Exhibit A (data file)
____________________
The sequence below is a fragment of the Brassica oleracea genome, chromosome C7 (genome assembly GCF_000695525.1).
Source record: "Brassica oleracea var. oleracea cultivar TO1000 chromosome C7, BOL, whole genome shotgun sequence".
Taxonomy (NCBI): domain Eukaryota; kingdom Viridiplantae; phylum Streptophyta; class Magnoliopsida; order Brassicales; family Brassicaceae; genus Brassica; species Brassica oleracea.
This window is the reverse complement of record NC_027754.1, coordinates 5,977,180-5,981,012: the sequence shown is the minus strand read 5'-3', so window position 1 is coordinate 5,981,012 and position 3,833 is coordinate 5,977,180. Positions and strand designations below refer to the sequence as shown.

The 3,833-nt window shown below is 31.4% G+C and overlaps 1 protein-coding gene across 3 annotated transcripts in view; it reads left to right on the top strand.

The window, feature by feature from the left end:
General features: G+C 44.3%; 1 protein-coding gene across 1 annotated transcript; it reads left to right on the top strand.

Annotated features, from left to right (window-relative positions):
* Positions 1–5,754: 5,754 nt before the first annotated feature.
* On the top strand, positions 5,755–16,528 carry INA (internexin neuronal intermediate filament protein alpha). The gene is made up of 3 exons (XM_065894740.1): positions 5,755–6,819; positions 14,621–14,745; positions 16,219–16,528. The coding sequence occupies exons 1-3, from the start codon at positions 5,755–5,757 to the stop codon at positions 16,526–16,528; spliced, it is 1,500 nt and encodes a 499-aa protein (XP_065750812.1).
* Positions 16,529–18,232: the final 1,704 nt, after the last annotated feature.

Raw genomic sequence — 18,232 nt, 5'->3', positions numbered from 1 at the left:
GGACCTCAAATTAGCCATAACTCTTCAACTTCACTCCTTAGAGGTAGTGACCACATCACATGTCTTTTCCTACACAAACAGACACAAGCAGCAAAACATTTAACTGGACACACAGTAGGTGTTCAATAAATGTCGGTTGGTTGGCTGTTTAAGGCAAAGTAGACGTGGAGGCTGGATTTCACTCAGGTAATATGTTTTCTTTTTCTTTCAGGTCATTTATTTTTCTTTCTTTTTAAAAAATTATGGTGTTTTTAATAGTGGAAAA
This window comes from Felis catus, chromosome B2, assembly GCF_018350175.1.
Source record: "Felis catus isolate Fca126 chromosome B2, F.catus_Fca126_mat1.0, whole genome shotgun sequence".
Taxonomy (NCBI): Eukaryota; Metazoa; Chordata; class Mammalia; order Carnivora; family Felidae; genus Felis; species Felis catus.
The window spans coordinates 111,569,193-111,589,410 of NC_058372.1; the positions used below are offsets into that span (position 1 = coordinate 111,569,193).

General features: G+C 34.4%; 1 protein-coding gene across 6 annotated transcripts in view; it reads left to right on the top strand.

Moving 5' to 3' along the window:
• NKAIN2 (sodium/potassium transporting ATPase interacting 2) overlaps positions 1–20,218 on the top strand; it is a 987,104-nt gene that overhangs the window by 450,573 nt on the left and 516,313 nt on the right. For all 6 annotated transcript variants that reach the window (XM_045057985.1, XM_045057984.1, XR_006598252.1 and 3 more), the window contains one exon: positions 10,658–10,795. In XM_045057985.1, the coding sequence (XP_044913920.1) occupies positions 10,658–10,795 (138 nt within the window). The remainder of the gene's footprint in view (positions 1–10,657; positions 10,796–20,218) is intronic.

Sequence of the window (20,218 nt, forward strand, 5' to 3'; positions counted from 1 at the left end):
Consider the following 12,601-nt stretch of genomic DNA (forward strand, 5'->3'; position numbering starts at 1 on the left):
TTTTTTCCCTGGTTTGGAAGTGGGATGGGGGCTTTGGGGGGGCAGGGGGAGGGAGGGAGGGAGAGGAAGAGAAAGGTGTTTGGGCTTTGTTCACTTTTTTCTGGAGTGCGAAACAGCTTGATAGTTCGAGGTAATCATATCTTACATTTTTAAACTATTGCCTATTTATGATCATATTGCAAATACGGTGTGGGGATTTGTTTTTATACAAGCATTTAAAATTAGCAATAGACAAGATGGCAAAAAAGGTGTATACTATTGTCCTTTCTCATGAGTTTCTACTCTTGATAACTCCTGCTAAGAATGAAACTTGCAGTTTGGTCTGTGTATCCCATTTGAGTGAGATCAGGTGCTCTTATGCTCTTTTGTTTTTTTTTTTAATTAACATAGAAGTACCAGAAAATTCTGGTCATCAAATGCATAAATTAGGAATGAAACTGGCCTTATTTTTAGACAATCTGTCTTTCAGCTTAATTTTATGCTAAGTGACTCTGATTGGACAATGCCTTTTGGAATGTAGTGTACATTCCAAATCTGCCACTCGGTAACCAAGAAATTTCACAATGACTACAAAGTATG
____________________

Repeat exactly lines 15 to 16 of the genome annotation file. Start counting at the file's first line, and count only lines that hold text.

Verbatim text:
Source record: "Felis catus isolate Fca126 chromosome B2, F.catus_Fca126_mat1.0, whole genome shotgun sequence".
Taxonomy (NCBI): Eukaryota; Metazoa; Chordata; class Mammalia; order Carnivora; family Felidae; genus Felis; species Felis catus.